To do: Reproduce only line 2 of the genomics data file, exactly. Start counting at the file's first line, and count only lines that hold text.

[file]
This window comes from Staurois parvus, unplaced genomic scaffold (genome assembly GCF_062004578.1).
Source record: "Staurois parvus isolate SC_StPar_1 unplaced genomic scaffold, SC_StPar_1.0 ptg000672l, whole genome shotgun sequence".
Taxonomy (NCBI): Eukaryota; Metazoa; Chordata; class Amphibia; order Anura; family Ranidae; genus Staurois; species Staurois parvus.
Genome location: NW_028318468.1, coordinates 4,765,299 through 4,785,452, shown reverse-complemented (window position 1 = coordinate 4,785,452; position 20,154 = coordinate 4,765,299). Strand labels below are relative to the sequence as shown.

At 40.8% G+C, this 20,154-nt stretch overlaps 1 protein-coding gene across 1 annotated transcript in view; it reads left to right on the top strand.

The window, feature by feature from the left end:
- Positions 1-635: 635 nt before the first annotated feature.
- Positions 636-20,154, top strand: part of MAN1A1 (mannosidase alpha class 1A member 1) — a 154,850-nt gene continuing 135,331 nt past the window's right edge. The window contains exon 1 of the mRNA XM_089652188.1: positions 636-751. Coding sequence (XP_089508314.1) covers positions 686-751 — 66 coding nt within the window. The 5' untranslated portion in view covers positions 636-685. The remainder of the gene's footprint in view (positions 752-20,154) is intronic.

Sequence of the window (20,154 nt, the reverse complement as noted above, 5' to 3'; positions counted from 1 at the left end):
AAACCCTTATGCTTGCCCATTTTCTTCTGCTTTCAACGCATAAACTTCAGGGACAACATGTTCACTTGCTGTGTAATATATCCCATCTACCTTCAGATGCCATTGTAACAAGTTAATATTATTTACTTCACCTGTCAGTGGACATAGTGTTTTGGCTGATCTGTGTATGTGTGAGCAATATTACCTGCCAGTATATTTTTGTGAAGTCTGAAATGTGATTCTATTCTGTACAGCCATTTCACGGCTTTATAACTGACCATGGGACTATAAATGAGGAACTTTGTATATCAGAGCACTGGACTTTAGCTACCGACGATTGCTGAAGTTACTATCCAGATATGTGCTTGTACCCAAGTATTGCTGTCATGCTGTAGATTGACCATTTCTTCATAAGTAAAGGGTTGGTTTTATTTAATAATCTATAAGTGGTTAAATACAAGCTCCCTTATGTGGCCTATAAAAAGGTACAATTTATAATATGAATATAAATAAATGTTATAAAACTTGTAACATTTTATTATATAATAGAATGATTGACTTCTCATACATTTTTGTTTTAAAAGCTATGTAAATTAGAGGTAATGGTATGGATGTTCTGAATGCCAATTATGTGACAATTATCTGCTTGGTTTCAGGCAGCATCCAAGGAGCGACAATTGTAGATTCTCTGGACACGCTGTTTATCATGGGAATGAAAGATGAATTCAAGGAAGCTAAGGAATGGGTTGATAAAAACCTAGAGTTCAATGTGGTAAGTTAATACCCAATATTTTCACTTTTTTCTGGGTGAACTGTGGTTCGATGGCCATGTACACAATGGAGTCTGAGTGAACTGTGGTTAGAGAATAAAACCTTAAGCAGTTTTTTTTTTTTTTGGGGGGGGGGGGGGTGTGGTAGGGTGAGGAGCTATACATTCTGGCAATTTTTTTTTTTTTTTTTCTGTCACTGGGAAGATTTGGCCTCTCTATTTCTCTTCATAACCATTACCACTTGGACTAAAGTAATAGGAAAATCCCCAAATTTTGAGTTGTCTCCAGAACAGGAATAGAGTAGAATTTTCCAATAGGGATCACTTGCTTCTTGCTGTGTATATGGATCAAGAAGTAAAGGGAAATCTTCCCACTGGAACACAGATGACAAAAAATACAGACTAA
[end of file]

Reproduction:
Source record: "Staurois parvus isolate SC_StPar_1 unplaced genomic scaffold, SC_StPar_1.0 ptg000672l, whole genome shotgun sequence".